There is no shortage of critics when it comes to tobacco and soft drinks. They are addictive and highly unhealthy products. The ramifications that tobacco bellwether Altria (NYSE:MO) and soft drink giant PepsiCo (NYSE:PEP) face are different, but with problematic consumption trends for their flagship products they have both diversified over the years to broaden their product lines. Which one will broaden and ideally brighten your portfolio? 

Altria vs. PepsiCo may not seem like much of a fight. PepsiCo hit all-time highs last month, and while the recent sell-off finds the shares trading 18% down from their peak as of Thursday's close, it's held up relatively well in the market malaise. Altria has fallen 37% since its 52-week high established in the springtime of last year, and if we draw the starting line all the way back in the summer of 2017, when it established its all-time high, the stock has surrendered more than half of its value. Let's take a closer look at both companies to see which maker of controversial products is the better buy. 

PepsiCo products including Gatorade, Tropicana juice, Quaker Oats oatmeal on a table.

Image source: PepsiCo.

Lighting things up

Let's start with Altria, a company that has surprisingly managed to rattle off eight consecutive years of top-line growth in a seemingly bleak environment. Diversification has helped, as Altria has a broad range of smokeless tobacco and wine products in its arsenal. It also shook up its portfolio two years ago with minority stakes in vaping and cannabis leaders. 

It's difficult to be upbeat about Altria's long-term prospects. It had to recently write down part of the value of its original $12.8 billion investment in Juul Labs when the e-cigarettes industry came under fire, and there isn't much of a light at the end of the smoking tunnel. It hasn't had to take a charge related to its 45% position in cannabis specialist Cronos Group (NASDAQ:CRON), but the stock has fallen sharply over the past year. Regulators are also tightening the already-strict marketing rules for cigarettes, and the warnings on packaging for Altria's Marlboro and other brands are about to get even more prominent.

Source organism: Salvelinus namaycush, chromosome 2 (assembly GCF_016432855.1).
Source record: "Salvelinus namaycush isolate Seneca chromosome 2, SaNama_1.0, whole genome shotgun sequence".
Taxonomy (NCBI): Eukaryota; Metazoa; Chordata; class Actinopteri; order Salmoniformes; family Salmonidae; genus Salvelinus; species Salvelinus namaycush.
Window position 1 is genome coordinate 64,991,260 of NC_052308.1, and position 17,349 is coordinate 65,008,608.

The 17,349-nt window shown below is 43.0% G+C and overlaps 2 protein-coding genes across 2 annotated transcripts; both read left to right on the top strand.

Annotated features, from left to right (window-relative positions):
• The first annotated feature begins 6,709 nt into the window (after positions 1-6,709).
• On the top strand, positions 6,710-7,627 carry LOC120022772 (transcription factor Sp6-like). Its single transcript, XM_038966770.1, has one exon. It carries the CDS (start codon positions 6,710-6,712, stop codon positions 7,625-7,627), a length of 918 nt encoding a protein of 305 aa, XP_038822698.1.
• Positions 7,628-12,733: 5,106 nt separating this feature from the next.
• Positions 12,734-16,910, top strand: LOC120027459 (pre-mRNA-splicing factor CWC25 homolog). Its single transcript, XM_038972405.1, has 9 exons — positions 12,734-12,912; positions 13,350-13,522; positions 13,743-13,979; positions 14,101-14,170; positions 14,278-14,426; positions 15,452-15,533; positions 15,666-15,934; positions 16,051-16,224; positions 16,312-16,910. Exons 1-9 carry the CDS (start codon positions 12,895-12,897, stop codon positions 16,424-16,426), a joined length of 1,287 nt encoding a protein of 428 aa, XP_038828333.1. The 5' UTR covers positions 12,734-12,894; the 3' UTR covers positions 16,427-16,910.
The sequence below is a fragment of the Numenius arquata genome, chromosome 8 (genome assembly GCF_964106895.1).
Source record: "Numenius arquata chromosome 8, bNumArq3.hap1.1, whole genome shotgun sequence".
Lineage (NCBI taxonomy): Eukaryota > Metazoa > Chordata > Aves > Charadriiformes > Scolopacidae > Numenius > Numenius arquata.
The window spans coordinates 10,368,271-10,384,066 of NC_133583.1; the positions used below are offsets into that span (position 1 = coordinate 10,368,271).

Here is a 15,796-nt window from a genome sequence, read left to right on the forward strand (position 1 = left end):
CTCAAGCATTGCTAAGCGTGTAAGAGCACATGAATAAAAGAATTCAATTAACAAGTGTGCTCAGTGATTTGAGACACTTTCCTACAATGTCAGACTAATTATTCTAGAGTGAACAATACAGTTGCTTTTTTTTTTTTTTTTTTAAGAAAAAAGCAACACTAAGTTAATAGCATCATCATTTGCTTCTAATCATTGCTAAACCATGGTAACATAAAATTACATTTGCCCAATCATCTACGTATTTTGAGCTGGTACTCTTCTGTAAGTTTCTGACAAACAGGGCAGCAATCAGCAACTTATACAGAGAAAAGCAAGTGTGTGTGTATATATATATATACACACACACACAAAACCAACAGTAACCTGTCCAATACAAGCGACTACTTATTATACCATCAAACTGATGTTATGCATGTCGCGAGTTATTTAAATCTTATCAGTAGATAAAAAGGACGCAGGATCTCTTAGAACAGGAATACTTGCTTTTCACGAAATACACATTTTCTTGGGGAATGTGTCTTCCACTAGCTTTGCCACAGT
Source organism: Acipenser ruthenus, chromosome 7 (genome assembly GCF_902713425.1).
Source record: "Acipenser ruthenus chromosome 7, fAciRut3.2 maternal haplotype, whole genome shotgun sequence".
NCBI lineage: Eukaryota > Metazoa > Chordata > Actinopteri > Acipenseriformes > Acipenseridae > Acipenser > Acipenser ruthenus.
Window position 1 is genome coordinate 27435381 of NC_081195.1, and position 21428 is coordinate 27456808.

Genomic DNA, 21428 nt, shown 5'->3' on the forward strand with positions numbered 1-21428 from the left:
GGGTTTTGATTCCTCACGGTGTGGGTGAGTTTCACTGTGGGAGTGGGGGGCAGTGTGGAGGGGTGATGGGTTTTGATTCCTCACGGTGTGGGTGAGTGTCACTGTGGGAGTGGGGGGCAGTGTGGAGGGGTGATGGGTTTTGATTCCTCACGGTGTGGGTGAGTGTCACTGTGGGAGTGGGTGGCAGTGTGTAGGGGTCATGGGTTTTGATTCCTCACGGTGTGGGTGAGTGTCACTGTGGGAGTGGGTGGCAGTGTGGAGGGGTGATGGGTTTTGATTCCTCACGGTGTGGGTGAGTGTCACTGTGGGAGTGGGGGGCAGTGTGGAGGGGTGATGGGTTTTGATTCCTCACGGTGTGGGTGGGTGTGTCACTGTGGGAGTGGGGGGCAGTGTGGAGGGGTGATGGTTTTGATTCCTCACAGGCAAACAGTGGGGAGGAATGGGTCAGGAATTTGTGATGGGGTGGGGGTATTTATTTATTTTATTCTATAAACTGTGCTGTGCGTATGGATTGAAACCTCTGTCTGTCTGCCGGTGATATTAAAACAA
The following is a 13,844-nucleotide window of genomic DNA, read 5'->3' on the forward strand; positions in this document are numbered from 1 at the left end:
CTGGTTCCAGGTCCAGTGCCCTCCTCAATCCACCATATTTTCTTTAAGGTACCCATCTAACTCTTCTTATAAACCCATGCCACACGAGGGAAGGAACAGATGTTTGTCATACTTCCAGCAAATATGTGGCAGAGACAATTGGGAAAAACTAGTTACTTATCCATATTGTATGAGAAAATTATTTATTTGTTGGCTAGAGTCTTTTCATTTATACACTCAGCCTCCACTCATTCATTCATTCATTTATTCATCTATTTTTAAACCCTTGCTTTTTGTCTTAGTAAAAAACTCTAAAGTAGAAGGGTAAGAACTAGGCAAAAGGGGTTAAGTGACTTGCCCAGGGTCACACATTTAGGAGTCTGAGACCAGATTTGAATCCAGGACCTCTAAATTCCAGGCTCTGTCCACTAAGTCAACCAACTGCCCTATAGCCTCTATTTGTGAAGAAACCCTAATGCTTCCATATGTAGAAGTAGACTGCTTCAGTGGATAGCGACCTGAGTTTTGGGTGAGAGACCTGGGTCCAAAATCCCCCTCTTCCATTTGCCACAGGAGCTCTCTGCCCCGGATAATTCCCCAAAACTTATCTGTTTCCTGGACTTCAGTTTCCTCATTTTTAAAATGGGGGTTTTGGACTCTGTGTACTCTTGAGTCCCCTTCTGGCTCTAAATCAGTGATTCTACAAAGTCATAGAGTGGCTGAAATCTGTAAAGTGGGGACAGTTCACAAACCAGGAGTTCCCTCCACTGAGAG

Right now, the sell-off in Altria seems overdone. The coronavirus outbreak has resulted in the temporary shutdown of some of its operations, and even its CEO is currently on a medical leave after contracting COVID-19 himself. It's not an ideal situation for a company already facing industry headwinds, but the sell-off has pushed the yield up to 9.2% -- a beefy payout that's even more alluring since Altria has come through with 50 years of increased dividends. Despite relentless challenges, Altria's still finding ways to grow its business and crank out double-digit net profit margins in the process. 

Pop culture

PepsiCo hasn't had to dabble in vaping and cannabis to branch out, but its product lines go far beyond its namesake soft drinks. PepsiCo has Quaker oatmeal and the Frito-Lay salty snack empire in its arsenal. Even when it comes to beverages, PepsiCo is a player in everything from bottled water to iced teas to orange juice. Earlier this month it announced that it would be acquiring energy drink giant Rockstar in a $3.85 billion deal, a transaction that makes sense since PepsiCo has served as the brand's distributor for more than a decade. In short, it knows exactly what it's getting into here.

PepsiCo's growth hasn't been as consistent as Altria's steady beats. Its revenue has declined slightly in three of the past eight years, but it is currently on a three-year winning streak. PepsiCo is also fanatical about returning money to shareholders, with on a 47-year run of dividend hikes. The current 3.2% yield is a little more than a third of Altria's payout, but it's more than reasonable for income investors in this low-interest-rate environment. 

Over the long haul it's easy to bet on PepsiCo beating Altria. Despite the decline in consumer consumption for conventional soft drinks, PepsiCo is an industry leader in beverage lines trending the other way. However, given its low historic valuation and ridiculous yet surprisingly sustainable yield, I'd have to give Altria the nod as the better buy for the year ahead. If you don't have a fundamental issue with investing in tobacco stocks, it does seem to offer more near-term upside at this point.